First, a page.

My camera club will be exploring night photography this fall, so I decided to get back in the swing of it.
On my morning walks around Lemon Hill, I noticed a shot of the west entrance of the PMA that I have not ever seen posted anywhere. The main entrance, with its Rocky Steps has the most shots, and the west entrance is usually photographed from across the Schuylkill, taking advantage of a nice reflection and the lights of Boathouse Row.
I have learned from shooting landscapes that the sunset light varies quite a bit in angle and quality throughout the year, as does the park foliage that frames the shot, so I am going to take advice from several landscape photographers, who extoll the merits of shooting close to home.
Colorado photographer Glenn Randall found a spot in Rocky Mountain National Park that he considers close to home. First he revisited the site to look for composition. Then he used the Photographers Ephemeris to calculate the best sun angles. Finally he hiked out to the location, three hours distant, in pitch dark, the three times it took to get the shot at sunrise in the ideal conditions that he had visualized .
If he can take that much care, I can certainly do the same to plan a shot a few hundred yards from my home. I ran up to the hill at sunset several days in a row to check for things visible at night that I cound not see during my morning walks. Of course there were many – obnoxious street lights and little bits of light peeking through the foliage. Also, a lot of elements that were ugly or distracting in the daylight naturally “burned out” in the fading dusk and semi-dark of the city night.
Friday night, I decided to take my first test shots of the scene. I took my walking around camera with ultrazoom lens and used the $10 Tamrac portable tripod that I carry in my street bag. I knew the sunset would be crap, as the sky was dead solid overcast, but the azure hour (30 minutes after sunset) looks great in those conditions.
What do you know, another photographer approached me. He works for Channel 6; I was surprised that they bave still photographers, but they play an important role. What a great gig! He had spotted the shot as well and was scouting it. He visualized it with bare trees and winter light. I remarked that two of us were here, but I could see four or five photographers on the other side of the river shooting the Boathouse Row angle. He had been over on that side a few nights previous and met several shooters. The lights were upgraded on Boathouse Row, so everyone was getting fresh shots of the new lighting.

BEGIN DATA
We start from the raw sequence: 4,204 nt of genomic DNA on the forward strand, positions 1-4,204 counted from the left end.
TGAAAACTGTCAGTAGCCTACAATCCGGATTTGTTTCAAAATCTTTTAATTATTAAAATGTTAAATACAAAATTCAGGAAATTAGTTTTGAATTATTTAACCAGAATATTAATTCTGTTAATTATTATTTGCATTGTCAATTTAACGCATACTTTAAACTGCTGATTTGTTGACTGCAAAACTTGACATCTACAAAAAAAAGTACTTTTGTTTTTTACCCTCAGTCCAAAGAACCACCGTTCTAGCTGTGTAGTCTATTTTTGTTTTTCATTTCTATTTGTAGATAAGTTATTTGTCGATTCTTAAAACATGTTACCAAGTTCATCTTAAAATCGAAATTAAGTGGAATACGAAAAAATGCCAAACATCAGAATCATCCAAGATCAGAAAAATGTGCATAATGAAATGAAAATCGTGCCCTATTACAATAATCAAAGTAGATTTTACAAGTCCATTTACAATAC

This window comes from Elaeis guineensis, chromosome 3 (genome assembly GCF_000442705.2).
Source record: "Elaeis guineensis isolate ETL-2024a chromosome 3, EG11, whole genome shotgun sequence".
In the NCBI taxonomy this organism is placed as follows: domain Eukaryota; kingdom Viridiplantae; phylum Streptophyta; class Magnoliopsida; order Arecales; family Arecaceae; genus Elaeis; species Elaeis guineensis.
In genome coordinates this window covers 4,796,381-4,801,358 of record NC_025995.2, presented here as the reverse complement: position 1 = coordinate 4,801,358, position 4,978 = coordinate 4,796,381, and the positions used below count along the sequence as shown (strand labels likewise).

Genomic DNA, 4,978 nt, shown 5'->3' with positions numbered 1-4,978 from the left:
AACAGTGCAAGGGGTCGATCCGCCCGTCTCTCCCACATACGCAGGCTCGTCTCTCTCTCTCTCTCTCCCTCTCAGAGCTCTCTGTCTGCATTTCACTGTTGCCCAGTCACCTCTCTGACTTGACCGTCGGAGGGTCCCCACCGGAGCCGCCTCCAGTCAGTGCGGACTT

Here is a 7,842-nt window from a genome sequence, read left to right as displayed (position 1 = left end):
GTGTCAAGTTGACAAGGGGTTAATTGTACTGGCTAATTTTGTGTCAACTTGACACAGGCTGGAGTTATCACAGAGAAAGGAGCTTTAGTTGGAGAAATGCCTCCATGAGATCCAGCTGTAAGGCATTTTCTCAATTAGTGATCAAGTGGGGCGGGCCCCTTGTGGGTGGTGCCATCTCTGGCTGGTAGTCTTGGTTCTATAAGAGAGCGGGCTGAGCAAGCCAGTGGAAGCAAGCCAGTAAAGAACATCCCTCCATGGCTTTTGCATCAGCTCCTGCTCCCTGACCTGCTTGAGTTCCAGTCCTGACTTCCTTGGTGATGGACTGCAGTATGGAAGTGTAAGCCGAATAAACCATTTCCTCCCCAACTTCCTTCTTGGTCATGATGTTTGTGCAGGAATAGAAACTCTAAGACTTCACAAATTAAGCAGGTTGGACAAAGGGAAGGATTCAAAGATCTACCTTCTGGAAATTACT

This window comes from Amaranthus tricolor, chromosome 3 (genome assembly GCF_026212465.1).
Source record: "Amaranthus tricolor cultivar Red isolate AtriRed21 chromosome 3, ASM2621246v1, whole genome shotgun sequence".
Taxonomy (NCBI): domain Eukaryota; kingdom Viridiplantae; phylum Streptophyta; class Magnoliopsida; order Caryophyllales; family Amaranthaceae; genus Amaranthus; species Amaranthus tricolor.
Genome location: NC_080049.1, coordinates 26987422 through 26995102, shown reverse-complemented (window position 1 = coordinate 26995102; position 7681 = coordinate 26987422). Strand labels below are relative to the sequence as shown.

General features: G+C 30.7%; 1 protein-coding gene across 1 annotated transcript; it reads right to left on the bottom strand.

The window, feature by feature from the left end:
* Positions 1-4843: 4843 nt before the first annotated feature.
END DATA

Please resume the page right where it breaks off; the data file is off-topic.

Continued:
We had a nice chat, and I tripped the shutter of my camera every few minutes as the light changed.
When I got home, the image quality surprised me. I was only looking for compostion, exposure, and white balance tips. I did not expect to have usable shots. Using a four year old camera with a 10x kit quality zoom on a spindly portable tripod, I did not expect much. Those asshats who insist Micro 4/3 cannot produce clean low light files be damned.
Here is my initial framing. I tried to inclued as much as possible of the scene so I could look for problems as well as pictures within the picture.
I noticed positves immediately. The white balance was spot on. Since I shoot RAW, there is no problem leaving the auto white balance on, as it does nothing but feed a color temperature into the EXIF data. I can adjust the white balance non-destructively in post. It read the largest well lit area in the picture and gave me great light on the museum. Every other light source was a different color temp, but one reason I like the azure hour is that the intense blue tends to cancel the horrible color of halide and mercury lamps.
Exposure is solid as well. I always start with aperture priority and evaluative metering on these scenes because night shooting always involves one well lit subject, and today’s metering picks that up. I adjust the exposure compensation after one shot based on the histogram, but it was not necessary in this case.
Composition? This view reveals only the tallest buildings (above Billy Penn’s hat) near the Parkway. I had originally envisioned this shot with the Comcast Tech Center finished in 2017, but I like the unfinished building and cranes, and the bare bulbs do not create as much glare as I had firest envisioned. In looking for a final shot, I decided that the tip of City Hall and the radio antenna would spoil the picture, and that a bit could be taken off the right as well. to get rid of the bare branch.
I have a while to work on a final composition, but I like the dynamics of this view. Even tighter and vertical would also work.
The after dark shot was less successful on many levels. With the cloudy sky, the color became the muddy rusty color of reflected light pollution. Even though Philly has one of the best records on light pollution of any major city, the core of a metro area of over 5 million people will not yield an attractive night sky unless the atmosphere is perfectly clear.
Ugh. Naturally the specular highlights begin to blow out, but I can take care of that with bracketing, neutral density filters and the like.
Without the blue from the azure hour, the sickly colors of the lights begin to show up. They might look cool against a deep black sky, but against the muddy brownish sky. less so.
Many night shooters simply process as black and white, which cures many ills. It’s partially a hangover from film days, when long exposures caused unwanted shifts in color balance and exposure. Black and white film proved much more forgiving.
I will shoot more test shots, of course, on clear nights and after midnight, but my preiliminary exploration shows that a good sunset and the azure hour will yield the best results with the least post.
Stay tuned, over the next year or so, I will refine this shot and move toward a final product. Please offer any feedback you think would be helpful.